Editors Guild by Lawrence Jordan
If you’re an editor working with Apple’s Final Cut Pro, you’re probably well aware of the controversy and debate surrounding its latest release, which the company has dubbed Final Cut Pro X. If you haven’t heard about all the drama, pull up a chair and, in this temporary departure from the normal Tech Tips format, I’ll fill you in on how Apple CEO Steve Jobs and his minions in Cupertino seemingly tried to pull a fast one on an entire industry in an effort to make the craft of editing easier and more accessible to a new generation of media creators.
In the Beginning…
Although it never caught on to the extent of Avid’s Media Composer, Final Cut Pro was originally seen by many as an affordable alternative to Avid, which is far and away the most widely used editing system among professional film and television editors. Yes, Apple recruited its champions in Hollywood and cut huge swaths in the commercial and music video worlds, but to many members of our community, it was never seen as anything more than a neat app to play with at home.
However, there was a new generation of editors emerging who loved Final Cut. It was affordable, accessible and it seamlessly integrated with the Mac operating system (most of the time). These eager newcomers flocked to the software en masse, helping Apple give Avid and others a serious shellacking in the marketplace and, indirectly, helping Avid editors by forcing the company to become more open, lower its prices and step up its game in general.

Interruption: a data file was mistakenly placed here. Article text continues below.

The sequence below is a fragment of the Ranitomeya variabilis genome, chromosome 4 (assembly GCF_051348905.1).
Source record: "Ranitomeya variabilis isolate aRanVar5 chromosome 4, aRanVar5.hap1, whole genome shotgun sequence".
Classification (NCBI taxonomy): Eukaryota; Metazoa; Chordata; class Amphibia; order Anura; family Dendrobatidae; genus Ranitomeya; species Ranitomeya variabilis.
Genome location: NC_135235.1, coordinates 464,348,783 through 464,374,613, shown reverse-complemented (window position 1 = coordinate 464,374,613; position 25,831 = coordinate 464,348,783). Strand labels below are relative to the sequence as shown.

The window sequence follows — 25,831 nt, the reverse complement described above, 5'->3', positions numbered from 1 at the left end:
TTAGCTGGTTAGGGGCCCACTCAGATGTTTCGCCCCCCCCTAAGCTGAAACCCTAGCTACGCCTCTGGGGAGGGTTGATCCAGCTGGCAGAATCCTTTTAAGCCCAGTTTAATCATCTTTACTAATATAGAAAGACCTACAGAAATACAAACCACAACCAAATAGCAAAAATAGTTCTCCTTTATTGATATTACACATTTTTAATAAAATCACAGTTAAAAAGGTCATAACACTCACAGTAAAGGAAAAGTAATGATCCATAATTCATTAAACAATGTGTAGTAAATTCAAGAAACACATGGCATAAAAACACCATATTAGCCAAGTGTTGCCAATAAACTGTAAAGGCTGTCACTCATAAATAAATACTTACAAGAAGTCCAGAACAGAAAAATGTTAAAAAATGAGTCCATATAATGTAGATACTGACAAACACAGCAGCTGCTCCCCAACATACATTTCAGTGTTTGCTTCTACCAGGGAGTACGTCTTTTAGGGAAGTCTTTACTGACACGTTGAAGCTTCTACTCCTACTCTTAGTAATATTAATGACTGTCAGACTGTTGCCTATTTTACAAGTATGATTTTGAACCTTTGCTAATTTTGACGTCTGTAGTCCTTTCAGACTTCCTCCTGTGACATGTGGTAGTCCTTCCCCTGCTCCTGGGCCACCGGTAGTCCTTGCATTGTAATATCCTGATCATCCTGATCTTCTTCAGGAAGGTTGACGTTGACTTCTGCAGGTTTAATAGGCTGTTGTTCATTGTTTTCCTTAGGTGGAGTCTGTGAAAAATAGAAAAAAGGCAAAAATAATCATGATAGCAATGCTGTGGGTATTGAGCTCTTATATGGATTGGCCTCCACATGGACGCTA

By 2011, there had been a three-year gap between major FCP software releases. Users had been asking for new features and updates. They waited patiently but growing increasingly restless.
Then, last April, the day had finally come. At an event called the “SuperMeet” coinciding with the annual NAB (National Association of Broadcasters) conference in Las Vegas, Apple announced it would officially take the wraps off the highly anticipated new release of Final Cut Pro. read more...